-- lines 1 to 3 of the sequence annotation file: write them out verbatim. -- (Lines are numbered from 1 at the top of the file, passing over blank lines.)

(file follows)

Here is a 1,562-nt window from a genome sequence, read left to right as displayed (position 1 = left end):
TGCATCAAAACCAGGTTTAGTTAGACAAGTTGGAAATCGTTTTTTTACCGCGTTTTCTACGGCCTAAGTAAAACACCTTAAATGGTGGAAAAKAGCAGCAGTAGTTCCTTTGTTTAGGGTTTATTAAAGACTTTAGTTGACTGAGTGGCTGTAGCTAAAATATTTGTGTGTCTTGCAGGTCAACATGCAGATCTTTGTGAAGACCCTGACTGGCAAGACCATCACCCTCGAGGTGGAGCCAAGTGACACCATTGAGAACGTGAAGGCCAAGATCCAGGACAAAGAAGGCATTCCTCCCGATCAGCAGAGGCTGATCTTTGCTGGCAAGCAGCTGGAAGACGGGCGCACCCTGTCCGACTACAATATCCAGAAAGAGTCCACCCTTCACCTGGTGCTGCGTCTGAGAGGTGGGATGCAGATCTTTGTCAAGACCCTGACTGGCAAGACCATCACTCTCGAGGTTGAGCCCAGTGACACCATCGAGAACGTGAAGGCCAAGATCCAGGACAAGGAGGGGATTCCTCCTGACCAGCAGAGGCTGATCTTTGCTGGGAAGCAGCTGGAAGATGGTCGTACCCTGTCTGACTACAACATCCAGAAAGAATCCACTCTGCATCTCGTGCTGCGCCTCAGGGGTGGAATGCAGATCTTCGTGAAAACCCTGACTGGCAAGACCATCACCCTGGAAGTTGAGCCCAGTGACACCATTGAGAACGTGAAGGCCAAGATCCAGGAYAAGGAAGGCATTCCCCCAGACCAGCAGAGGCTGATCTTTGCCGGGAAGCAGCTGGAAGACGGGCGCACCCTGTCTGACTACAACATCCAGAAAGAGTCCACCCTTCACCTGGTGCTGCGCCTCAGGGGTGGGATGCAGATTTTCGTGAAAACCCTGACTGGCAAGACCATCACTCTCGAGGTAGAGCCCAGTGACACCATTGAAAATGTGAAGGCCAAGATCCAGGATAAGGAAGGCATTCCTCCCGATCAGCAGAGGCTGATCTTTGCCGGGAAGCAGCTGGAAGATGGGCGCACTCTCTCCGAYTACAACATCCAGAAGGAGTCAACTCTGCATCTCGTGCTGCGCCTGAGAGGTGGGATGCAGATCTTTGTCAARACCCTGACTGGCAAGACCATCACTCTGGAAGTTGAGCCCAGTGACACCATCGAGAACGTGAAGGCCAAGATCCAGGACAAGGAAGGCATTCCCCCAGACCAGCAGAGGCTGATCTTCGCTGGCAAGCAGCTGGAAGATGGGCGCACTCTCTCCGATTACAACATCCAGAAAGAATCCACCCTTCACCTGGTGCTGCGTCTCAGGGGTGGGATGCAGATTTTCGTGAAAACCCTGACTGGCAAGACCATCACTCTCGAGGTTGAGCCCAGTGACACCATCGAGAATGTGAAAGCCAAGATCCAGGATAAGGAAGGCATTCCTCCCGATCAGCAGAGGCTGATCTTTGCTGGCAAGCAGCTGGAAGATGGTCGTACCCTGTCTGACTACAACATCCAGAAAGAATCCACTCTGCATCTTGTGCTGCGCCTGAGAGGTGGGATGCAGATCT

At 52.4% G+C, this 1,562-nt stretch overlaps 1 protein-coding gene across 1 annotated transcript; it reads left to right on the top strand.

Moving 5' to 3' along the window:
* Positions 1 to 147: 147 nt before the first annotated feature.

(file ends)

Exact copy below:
Here is a 1,562-nt window from a genome sequence, read left to right as displayed (position 1 = left end):
TGCATCAAAACCAGGTTTAGTTAGACAAGTTGGAAATCGTTTTTTTACCGCGTTTTCTACGGCCTAAGTAAAACACCTTAAATGGTGGAAAAKAGCAGCAGTAGTTCCTTTGTTTAGGGTTTATTAAAGACTTTAGTTGACTGAGTGGCTGTAGCTAAAATATTTGTGTGTCTTGCAGGTCAACATGCAGATCTTTGTGAAGACCCTGACTGGCAAGACCATCACCCTCGAGGTGGAGCCAAGTGACACCATTGAGAACGTGAAGGCCAAGATCCAGGACAAAGAAGGCATTCCTCCCGATCAGCAGAGGCTGATCTTTGCTGGCAAGCAGCTGGAAGACGGGCGCACCCTGTCCGACTACAATATCCAGAAAGAGTCCACCCTTCACCTGGTGCTGCGTCTGAGAGGTGGGATGCAGATCTTTGTCAAGACCCTGACTGGCAAGACCATCACTCTCGAGGTTGAGCCCAGTGACACCATCGAGAACGTGAAGGCCAAGATCCAGGACAAGGAGGGGATTCCTCCTGACCAGCAGAGGCTGATCTTTGCTGGGAAGCAGCTGGAAGATGGTCGTACCCTGTCTGACTACAACATCCAGAAAGAATCCACTCTGCATCTCGTGCTGCGCCTCAGGGGTGGAATGCAGATCTTCGTGAAAACCCTGACTGGCAAGACCATCACCCTGGAAGTTGAGCCCAGTGACACCATTGAGAACGTGAAGGCCAAGATCCAGGAYAAGGAAGGCATTCCCCCAGACCAGCAGAGGCTGATCTTTGCCGGGAAGCAGCTGGAAGACGGGCGCACCCTGTCTGACTACAACATCCAGAAAGAGTCCACCCTTCACCTGGTGCTGCGCCTCAGGGGTGGGATGCAGATTTTCGTGAAAACCCTGACTGGCAAGACCATCACTCTCGAGGTAGAGCCCAGTGACACCATTGAAAATGTGAAGGCCAAGATCCAGGATAAGGAAGGCATTCCTCCCGATCAGCAGAGGCTGATCTTTGCCGGGAAGCAGCTGGAAGATGGGCGCACTCTCTCCGAYTACAACATCCAGAAGGAGTCAACTCTGCATCTCGTGCTGCGCCTGAGAGGTGGGATGCAGATCTTTGTCAARACCCTGACTGGCAAGACCATCACTCTGGAAGTTGAGCCCAGTGACACCATCGAGAACGTGAAGGCCAAGATCCAGGACAAGGAAGGCATTCCCCCAGACCAGCAGAGGCTGATCTTCGCTGGCAAGCAGCTGGAAGATGGGCGCACTCTCTCCGATTACAACATCCAGAAAGAATCCACCCTTCACCTGGTGCTGCGTCTCAGGGGTGGGATGCAGATTTTCGTGAAAACCCTGACTGGCAAGACCATCACTCTCGAGGTTGAGCCCAGTGACACCATCGAGAATGTGAAAGCCAAGATCCAGGATAAGGAAGGCATTCCTCCCGATCAGCAGAGGCTGATCTTTGCTGGCAAGCAGCTGGAAGATGGTCGTACCCTGTCTGACTACAACATCCAGAAAGAATCCACTCTGCATCTTGTGCTGCGCCTGAGAGGTGGGATGCAGATCT

At 52.4% G+C, this 1,562-nt stretch overlaps 1 protein-coding gene across 1 annotated transcript; it reads left to right on the top strand.